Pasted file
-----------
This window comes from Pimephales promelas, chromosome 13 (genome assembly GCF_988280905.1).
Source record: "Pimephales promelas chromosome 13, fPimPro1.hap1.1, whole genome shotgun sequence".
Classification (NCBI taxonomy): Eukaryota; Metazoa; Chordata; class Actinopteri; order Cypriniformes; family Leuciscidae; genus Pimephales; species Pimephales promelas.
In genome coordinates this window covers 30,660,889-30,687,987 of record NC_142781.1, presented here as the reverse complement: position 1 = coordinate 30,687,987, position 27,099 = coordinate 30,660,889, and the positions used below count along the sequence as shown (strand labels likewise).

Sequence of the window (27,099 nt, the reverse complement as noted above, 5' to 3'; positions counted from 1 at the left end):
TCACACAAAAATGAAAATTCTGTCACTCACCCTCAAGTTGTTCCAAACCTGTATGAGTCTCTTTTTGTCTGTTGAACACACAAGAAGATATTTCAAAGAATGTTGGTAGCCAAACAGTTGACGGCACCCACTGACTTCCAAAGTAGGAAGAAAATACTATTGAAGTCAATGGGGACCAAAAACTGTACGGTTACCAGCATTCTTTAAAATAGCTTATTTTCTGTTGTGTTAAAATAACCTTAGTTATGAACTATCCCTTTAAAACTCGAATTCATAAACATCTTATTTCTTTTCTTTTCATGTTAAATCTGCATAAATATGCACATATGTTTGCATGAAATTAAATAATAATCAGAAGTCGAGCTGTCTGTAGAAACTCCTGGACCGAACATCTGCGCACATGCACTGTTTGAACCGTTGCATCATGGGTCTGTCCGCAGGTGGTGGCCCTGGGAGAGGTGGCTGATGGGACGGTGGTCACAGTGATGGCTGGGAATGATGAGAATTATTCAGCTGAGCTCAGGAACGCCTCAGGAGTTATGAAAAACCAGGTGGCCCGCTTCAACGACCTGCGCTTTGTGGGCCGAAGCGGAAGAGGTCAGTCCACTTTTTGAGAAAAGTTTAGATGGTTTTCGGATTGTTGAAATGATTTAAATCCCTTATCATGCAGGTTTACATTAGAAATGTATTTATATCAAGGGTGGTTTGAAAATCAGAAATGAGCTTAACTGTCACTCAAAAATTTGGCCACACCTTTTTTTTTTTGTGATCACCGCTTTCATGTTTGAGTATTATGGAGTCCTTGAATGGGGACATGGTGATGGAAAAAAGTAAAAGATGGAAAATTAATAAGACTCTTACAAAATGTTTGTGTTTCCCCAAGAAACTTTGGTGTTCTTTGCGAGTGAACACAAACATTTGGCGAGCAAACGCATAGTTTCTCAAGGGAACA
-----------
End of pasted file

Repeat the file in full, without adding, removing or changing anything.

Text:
This window comes from Pimephales promelas, chromosome 13 (genome assembly GCF_988280905.1).
Source record: "Pimephales promelas chromosome 13, fPimPro1.hap1.1, whole genome shotgun sequence".
Classification (NCBI taxonomy): Eukaryota; Metazoa; Chordata; class Actinopteri; order Cypriniformes; family Leuciscidae; genus Pimephales; species Pimephales promelas.
In genome coordinates this window covers 30,660,889-30,687,987 of record NC_142781.1, presented here as the reverse complement: position 1 = coordinate 30,687,987, position 27,099 = coordinate 30,660,889, and the positions used below count along the sequence as shown (strand labels likewise).

Sequence of the window (27,099 nt, the reverse complement as noted above, 5' to 3'; positions counted from 1 at the left end):
TCACACAAAAATGAAAATTCTGTCACTCACCCTCAAGTTGTTCCAAACCTGTATGAGTCTCTTTTTGTCTGTTGAACACACAAGAAGATATTTCAAAGAATGTTGGTAGCCAAACAGTTGACGGCACCCACTGACTTCCAAAGTAGGAAGAAAATACTATTGAAGTCAATGGGGACCAAAAACTGTACGGTTACCAGCATTCTTTAAAATAGCTTATTTTCTGTTGTGTTAAAATAACCTTAGTTATGAACTATCCCTTTAAAACTCGAATTCATAAACATCTTATTTCTTTTCTTTTCATGTTAAATCTGCATAAATATGCACATATGTTTGCATGAAATTAAATAATAATCAGAAGTCGAGCTGTCTGTAGAAACTCCTGGACCGAACATCTGCGCACATGCACTGTTTGAACCGTTGCATCATGGGTCTGTCCGCAGGTGGTGGCCCTGGGAGAGGTGGCTGATGGGACGGTGGTCACAGTGATGGCTGGGAATGATGAGAATTATTCAGCTGAGCTCAGGAACGCCTCAGGAGTTATGAAAAACCAGGTGGCCCGCTTCAACGACCTGCGCTTTGTGGGCCGAAGCGGAAGAGGTCAGTCCACTTTTTGAGAAAAGTTTAGATGGTTTTCGGATTGTTGAAATGATTTAAATCCCTTATCATGCAGGTTTACATTAGAAATGTATTTATATCAAGGGTGGTTTGAAAATCAGAAATGAGCTTAACTGTCACTCAAAAATTTGGCCACACCTTTTTTTTTTTGTGATCACCGCTTTCATGTTTGAGTATTATGGAGTCCTTGAATGGGGACATGGTGATGGAAAAAAGTAAAAGATGGAAAATTAATAAGACTCTTACAAAATGTTTGTGTTTCCCCAAGAAACTTTGGTGTTCTTTGCGAGTGAACACAAACATTTGGCGAGCAAACGCATAGTTTCTCAAGGGAACA